Prop. 57 actually amends the California Constitution. It adds section 32 to Article I of the California Constitution, which changes when an inmate is eligible for parole. The (partial**) text of that new constitutional section (that affect the Parole Hearing aspect) reads as follows:
Section 32 is added to Article I of the California Constitution, to read:
Sec. 32. (a) The following provisions are hereby enacted to enhance public safety, improve rehabilitation, and avoid the release of prisoners by federal court order, notwithstanding anything in this article or any other provision of law:
(1) Parole Consideration: Any person convicted of a nonviolent felony offense and sentenced to state prison shall be eligible for parole consideration after completing the full term for his or her primary offense.
(A) For purposes of this section only, the full term for the primary offense means the longest term of imprisonment imposed by the court for any offense, excluding the imposition of an enhancement, consecutive sentence, or alternative sentence.
(2) Credit Earning: The Department of Corrections and Rehabilitation shall have authority to award credits earned for good behavior and approved rehabilitative or educational achievements.
(a) The Department of Corrections and Rehabilitation shall adopt regulations in furtherance of these provisions, and the Secretary of the Department of Corrections and Rehabilitation shall certify that these regulations protect and enhance public safety.
Under Prop. 57, not everybody technically considered a non-violent offender would automatically be granted early release. Instead, Prop. 57 will allow offenders to gain credits for participating in rehabilitation programs, and then once these inmates carry out their full primary sentences, they could be considered for parole. Whether these non-violent offenders are actually granted parole is up to the Board of Parole Hearings (BPH).
Encourage your Loved ones to participate in all the rehabilitation programs available, even through Correspondence courses or writing Book Reports for self-help. The Parole Board will be looking for Self-introspection on the part of the inmate, insight into his crime, remorse [that shows they understand the impact of their crime], Institutional Behavior, among other factors.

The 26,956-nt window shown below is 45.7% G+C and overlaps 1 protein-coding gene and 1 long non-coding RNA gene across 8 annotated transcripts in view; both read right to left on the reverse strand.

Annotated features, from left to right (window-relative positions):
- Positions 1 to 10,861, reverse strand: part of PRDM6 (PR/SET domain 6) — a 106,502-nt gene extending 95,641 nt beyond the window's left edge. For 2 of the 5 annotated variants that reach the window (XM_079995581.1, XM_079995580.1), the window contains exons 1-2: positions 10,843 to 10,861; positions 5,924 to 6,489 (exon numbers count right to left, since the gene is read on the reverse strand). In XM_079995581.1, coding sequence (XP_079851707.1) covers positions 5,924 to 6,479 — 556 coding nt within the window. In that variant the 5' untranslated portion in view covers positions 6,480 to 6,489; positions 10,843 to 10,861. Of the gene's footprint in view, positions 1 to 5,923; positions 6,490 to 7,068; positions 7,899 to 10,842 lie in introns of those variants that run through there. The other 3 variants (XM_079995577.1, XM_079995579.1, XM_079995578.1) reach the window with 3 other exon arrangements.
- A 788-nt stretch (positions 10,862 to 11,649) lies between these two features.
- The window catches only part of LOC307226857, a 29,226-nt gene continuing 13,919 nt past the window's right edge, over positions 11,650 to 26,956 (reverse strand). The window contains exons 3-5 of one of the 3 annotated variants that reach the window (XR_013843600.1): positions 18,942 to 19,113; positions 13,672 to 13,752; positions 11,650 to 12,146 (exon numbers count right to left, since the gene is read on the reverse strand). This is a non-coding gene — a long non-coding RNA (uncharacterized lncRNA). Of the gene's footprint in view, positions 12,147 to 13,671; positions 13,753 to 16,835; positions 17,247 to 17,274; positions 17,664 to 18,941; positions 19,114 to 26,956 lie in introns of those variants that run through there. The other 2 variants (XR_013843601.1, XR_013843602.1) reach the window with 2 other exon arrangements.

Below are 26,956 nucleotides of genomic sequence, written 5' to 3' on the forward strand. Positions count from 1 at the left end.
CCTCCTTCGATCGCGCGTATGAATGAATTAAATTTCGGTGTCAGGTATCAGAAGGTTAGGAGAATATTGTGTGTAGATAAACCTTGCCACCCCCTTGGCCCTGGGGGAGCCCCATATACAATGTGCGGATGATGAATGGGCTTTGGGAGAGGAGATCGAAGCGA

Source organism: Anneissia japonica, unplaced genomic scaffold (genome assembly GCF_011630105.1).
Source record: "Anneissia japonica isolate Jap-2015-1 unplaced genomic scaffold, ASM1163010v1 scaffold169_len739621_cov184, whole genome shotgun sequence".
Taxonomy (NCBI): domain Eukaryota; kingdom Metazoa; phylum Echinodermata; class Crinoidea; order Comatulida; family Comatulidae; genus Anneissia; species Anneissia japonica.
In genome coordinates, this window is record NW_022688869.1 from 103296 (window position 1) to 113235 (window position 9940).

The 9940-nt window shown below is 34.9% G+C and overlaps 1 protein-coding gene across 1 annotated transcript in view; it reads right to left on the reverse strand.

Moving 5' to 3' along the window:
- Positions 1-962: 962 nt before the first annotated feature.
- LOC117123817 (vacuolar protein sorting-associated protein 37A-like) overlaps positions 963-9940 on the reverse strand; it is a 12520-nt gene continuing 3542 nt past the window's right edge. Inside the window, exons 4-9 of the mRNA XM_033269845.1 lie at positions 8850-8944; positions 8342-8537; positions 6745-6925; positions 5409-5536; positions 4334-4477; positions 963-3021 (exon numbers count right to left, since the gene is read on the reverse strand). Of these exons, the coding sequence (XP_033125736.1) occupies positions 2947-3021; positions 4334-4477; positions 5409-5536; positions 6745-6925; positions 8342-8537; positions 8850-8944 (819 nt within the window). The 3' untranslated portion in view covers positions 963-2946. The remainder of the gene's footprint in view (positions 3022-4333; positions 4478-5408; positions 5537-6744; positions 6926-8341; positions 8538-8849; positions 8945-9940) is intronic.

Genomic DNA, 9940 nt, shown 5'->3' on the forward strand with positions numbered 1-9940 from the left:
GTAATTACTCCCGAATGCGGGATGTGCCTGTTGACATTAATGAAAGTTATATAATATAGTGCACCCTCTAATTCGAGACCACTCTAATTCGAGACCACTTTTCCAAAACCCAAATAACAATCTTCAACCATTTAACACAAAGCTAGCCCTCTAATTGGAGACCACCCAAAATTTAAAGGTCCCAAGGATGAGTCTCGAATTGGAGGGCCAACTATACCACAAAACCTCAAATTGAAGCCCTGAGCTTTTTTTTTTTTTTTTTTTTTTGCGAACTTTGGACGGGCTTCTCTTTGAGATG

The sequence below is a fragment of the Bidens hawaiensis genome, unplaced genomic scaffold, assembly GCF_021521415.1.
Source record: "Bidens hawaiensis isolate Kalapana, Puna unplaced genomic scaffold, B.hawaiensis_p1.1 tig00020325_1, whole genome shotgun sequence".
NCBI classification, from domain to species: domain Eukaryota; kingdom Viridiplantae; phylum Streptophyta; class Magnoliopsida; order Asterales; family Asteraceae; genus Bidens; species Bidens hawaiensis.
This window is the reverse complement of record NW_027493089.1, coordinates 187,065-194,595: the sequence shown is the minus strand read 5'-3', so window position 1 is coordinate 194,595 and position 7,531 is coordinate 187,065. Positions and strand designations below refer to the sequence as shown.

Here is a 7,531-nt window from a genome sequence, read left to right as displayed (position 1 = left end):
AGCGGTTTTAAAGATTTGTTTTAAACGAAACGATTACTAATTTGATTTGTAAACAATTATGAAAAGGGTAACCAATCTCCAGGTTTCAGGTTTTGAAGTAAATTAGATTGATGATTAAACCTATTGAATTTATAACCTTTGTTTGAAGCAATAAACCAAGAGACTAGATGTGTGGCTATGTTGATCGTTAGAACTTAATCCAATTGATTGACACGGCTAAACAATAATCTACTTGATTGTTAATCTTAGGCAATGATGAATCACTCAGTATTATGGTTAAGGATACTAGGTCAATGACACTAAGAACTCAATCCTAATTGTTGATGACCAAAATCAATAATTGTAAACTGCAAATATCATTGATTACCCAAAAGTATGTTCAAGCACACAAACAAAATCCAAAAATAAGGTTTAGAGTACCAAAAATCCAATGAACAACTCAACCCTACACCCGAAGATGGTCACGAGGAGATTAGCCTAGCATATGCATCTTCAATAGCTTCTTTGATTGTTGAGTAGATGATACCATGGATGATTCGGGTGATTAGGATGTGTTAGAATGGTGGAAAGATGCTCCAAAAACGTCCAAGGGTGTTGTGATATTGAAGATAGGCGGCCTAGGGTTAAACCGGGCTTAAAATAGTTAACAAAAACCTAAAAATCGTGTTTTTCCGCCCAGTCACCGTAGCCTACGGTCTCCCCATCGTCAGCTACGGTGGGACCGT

BPH PROCESSES: It is unclear at this time if there will be a Full Parole Suitability Hearing for Prop. 57 or only a Partial Hearing, meaning a "paper review" process similar to the previous NON-VIOLENT, NON-SEX-REGISTRANT, SECOND-STRIKE (NVSS) program. As a reminder with the NVSS program, inmates were screened for eligibility at their annual unit classification committee review for NVSS qualification, as determined by CDCR case records personnel. Back then, the (2014) Three Judge Panel in the Plata/Coleman class action lawsuit had ordered (CDCR) to create and implement “a new parole determination process through which non-violent second-strikers would be eligible for parole consideration".
We believe a full Parole Hearing should be implemented by BPH for Prop. 57, but given the early publishing of this BLOG - BPH has not had a chance to implement the Prop. 57 process - STAY TUNE!
If your Loved one is provided a CDCR Letter (General Chrono CDC-128) that they qualify to receive a Full or Partial Parole Suitability Hearing under Prop. 57 contact (619-233-3688) the Law Office of Diane Letarte for preparation to either Parole Suitability Hearing (Full or Partial). On the other hand, if at some future time your Loved one is deemed "disqualified" under Prop. 57, we can be retained to provide an analysis under Prop. 57 including mailing a written Opinion Letter to your Loved One. Subsequently if there is a disagreement as to the "qualification" of Prop. 57, it can be litigated in Court, if need be.
NOTE for “Three Strikes” : It is unclear (at the writing of this Blog) whether an argument can be made that Prop. 57 applies to “Two Strikes or “Three Strikes” cases, especially if 3x cases are considered "enhancements" and not Primary sentences.
** Prop. 57 also allows a Juvenile Court Judge to decide whether or not a minor should be prosecuted as an adult - not the Prosecutor (i.e., DA). Evidence shows that minors who remain under the Juvenile Court Supervision are less likely to commit new crimes. In contrast to the old way of being sentenced as an Adult and sent to the Adult prisons at the direction of the Prosecutor (DA) vs the Judge's discretion.